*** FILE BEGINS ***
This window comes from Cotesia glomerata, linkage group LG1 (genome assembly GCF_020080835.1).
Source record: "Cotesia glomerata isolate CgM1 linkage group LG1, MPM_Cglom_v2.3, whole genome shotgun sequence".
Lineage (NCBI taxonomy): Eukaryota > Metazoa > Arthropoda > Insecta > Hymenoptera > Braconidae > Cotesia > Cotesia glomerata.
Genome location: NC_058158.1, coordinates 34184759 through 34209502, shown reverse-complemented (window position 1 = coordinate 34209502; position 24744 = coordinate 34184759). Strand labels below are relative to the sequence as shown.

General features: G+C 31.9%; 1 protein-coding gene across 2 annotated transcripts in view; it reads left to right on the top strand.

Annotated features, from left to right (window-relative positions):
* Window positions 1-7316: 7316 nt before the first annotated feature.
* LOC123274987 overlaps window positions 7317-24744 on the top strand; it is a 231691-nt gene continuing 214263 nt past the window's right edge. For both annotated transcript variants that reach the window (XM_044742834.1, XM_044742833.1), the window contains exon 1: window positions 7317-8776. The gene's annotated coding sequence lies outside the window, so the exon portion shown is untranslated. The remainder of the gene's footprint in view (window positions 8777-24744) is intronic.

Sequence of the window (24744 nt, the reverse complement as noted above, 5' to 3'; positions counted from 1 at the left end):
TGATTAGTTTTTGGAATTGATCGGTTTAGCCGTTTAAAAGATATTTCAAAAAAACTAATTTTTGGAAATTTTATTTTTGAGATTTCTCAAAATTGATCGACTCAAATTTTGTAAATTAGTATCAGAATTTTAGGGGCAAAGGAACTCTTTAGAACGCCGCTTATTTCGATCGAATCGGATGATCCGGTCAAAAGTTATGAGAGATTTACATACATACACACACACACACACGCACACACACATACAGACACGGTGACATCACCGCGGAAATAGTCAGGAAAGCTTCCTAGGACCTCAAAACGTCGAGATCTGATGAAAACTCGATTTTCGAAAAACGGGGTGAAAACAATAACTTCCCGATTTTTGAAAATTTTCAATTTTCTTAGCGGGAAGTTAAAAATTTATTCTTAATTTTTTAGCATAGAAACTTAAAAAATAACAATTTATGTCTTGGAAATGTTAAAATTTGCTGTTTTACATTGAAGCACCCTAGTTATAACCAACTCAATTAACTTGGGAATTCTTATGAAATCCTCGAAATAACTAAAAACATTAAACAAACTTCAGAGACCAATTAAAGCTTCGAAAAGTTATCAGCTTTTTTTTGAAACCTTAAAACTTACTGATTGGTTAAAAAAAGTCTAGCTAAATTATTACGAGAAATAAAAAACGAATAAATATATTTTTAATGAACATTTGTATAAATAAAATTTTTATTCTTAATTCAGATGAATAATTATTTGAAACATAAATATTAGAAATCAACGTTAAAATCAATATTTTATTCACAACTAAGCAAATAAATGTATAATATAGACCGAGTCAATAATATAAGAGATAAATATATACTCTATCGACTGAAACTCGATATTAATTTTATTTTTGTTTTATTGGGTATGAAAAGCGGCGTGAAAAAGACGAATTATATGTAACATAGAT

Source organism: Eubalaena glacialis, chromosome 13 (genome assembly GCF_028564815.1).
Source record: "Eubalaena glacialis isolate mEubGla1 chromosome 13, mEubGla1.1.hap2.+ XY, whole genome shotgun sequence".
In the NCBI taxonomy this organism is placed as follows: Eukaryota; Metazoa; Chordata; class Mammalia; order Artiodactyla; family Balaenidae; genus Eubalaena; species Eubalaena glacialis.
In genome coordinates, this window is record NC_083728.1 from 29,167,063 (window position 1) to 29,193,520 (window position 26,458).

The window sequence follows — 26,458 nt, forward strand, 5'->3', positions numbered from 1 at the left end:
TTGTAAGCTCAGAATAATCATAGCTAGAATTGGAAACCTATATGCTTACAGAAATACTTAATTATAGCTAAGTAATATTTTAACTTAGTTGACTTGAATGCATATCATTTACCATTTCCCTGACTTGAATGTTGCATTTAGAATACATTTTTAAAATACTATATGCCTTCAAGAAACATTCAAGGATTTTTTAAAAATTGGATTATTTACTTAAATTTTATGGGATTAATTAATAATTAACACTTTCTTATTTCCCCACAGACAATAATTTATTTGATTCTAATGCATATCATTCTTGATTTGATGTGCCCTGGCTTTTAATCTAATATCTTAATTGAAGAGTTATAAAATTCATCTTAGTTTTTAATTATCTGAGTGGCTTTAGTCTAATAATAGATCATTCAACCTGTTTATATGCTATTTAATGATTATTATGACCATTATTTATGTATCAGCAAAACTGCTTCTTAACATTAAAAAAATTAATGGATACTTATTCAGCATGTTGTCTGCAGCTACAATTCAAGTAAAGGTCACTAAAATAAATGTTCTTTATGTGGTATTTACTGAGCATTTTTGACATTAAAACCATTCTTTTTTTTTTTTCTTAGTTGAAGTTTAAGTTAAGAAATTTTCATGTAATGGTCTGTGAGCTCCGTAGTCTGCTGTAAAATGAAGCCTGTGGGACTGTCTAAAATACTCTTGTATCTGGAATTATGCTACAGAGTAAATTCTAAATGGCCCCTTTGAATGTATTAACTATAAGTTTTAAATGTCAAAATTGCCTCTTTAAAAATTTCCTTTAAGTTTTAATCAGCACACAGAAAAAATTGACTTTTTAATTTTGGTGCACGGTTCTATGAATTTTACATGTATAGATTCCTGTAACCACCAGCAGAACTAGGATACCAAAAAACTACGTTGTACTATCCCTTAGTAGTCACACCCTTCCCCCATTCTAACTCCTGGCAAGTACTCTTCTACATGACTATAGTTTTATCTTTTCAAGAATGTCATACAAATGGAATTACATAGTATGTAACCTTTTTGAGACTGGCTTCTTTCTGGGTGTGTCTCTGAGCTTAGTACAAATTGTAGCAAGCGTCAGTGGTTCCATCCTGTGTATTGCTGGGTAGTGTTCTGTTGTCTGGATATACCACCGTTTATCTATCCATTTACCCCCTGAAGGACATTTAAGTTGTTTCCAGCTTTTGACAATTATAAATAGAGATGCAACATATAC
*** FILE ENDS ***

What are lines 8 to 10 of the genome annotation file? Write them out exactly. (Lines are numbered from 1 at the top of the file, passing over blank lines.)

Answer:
* LOC123274987 overlaps window positions 7317-24744 on the top strand; it is a 231691-nt gene continuing 214263 nt past the window's right edge. For both annotated transcript variants that reach the window (XM_044742834.1, XM_044742833.1), the window contains exon 1: window positions 7317-8776. The gene's annotated coding sequence lies outside the window, so the exon portion shown is untranslated. The remainder of the gene's footprint in view (window positions 8777-24744) is intronic.

Sequence of the window (24744 nt, the reverse complement as noted above, 5' to 3'; positions counted from 1 at the left end):
TGATTAGTTTTTGGAATTGATCGGTTTAGCCGTTTAAAAGATATTTCAAAAAAACTAATTTTTGGAAATTTTATTTTTGAGATTTCTCAAAATTGATCGACTCAAATTTTGTAAATTAGTATCAGAATTTTAGGGGCAAAGGAACTCTTTAGAACGCCGCTTATTTCGATCGAATCGGATGATCCGGTCAAAAGTTATGAGAGATTTACATACATACACACACACACACACGCACACACACATACAGACACGGTGACATCACCGCGGAAATAGTCAGGAAAGCTTCCTAGGACCTCAAAACGTCGAGATCTGATGAAAACTCGATTTTCGAAAAACGGGGTGAAAACAATAACTTCCCGATTTTTGAAAATTTTCAATTTTCTTAGCGGGAAGTTAAAAATTTATTCTTAATTTTTTAGCATAGAAACTTAAAAAATAACAATTTATGTCTTGGAAATGTTAAAATTTGCTGTTTTACATTGAAGCACCCTAGTTATAACCAACTCAATTAACTTGGGAATTCTTATGAAATCCTCGAAATAACTAAAAACATTAAACAAACTTCAGAGACCAATTAAAGCTTCGAAAAGTTATCAGCTTTTTTTTGAAACCTTAAAACTTACTGATTGGTTAAAAAAAGTCTAGCTAAATTATTACGAGAAATAAAAAACGAATAAATATATTTTTAATGAACATTTGTATAAATAAAATTTTTATTCTTAATTCAGATGAATAATTATTTGAAACATAAATATTAGAAATCAACGTTAAAATCAATATTTTATTCACAACTAAGCAAATAAATGTATAATATAGACCGAGTCAATAATATAAGAGATAAATATATACTCTATCGACTGAAACTCGATATTAATTTTATTTTTGTTTTATTGGGTATGAAAAGCGGCGTGAAAAAGACGAATTATATGTAACATAGAT